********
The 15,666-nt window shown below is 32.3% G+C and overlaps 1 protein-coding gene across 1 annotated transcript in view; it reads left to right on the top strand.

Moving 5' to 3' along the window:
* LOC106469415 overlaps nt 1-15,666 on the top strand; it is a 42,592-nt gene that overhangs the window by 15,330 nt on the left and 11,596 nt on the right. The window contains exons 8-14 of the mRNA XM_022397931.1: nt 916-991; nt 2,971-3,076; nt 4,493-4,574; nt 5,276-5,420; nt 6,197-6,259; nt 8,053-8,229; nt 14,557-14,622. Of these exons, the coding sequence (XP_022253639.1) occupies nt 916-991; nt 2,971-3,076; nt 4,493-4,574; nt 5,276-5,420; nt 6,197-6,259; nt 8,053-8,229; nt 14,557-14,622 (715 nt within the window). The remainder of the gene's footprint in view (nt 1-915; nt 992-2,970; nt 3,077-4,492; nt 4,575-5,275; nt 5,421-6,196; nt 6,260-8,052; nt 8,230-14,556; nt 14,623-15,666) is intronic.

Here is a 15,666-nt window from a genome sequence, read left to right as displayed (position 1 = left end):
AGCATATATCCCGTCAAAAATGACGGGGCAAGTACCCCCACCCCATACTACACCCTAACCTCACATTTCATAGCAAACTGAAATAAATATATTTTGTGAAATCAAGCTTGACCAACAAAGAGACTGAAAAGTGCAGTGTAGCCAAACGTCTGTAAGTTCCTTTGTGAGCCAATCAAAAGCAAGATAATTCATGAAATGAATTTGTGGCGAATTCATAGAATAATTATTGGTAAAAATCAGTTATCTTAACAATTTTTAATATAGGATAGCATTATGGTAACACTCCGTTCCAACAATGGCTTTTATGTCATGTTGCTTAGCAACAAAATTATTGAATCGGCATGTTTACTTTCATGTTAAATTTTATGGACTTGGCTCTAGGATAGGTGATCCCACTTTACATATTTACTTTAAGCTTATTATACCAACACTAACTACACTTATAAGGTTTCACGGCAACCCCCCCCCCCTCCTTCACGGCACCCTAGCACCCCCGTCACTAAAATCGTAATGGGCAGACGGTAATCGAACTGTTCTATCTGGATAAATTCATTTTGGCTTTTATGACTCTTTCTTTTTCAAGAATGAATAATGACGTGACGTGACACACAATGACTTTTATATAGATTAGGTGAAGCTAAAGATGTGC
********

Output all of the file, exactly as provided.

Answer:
The 15,666-nt window shown below is 32.3% G+C and overlaps 1 protein-coding gene across 1 annotated transcript in view; it reads left to right on the top strand.

Moving 5' to 3' along the window:
* LOC106469415 overlaps nt 1-15,666 on the top strand; it is a 42,592-nt gene that overhangs the window by 15,330 nt on the left and 11,596 nt on the right. The window contains exons 8-14 of the mRNA XM_022397931.1: nt 916-991; nt 2,971-3,076; nt 4,493-4,574; nt 5,276-5,420; nt 6,197-6,259; nt 8,053-8,229; nt 14,557-14,622. Of these exons, the coding sequence (XP_022253639.1) occupies nt 916-991; nt 2,971-3,076; nt 4,493-4,574; nt 5,276-5,420; nt 6,197-6,259; nt 8,053-8,229; nt 14,557-14,622 (715 nt within the window). The remainder of the gene's footprint in view (nt 1-915; nt 992-2,970; nt 3,077-4,492; nt 4,575-5,275; nt 5,421-6,196; nt 6,260-8,052; nt 8,230-14,556; nt 14,623-15,666) is intronic.

Here is a 15,666-nt window from a genome sequence, read left to right as displayed (position 1 = left end):
AGCATATATCCCGTCAAAAATGACGGGGCAAGTACCCCCACCCCATACTACACCCTAACCTCACATTTCATAGCAAACTGAAATAAATATATTTTGTGAAATCAAGCTTGACCAACAAAGAGACTGAAAAGTGCAGTGTAGCCAAACGTCTGTAAGTTCCTTTGTGAGCCAATCAAAAGCAAGATAATTCATGAAATGAATTTGTGGCGAATTCATAGAATAATTATTGGTAAAAATCAGTTATCTTAACAATTTTTAATATAGGATAGCATTATGGTAACACTCCGTTCCAACAATGGCTTTTATGTCATGTTGCTTAGCAACAAAATTATTGAATCGGCATGTTTACTTTCATGTTAAATTTTATGGACTTGGCTCTAGGATAGGTGATCCCACTTTACATATTTACTTTAAGCTTATTATACCAACACTAACTACACTTATAAGGTTTCACGGCAACCCCCCCCCCCTCCTTCACGGCACCCTAGCACCCCCGTCACTAAAATCGTAATGGGCAGACGGTAATCGAACTGTTCTATCTGGATAAATTCATTTTGGCTTTTATGACTCTTTCTTTTTCAAGAATGAATAATGACGTGACGTGACACACAATGACTTTTATATAGATTAGGTGAAGCTAAAGATGTGC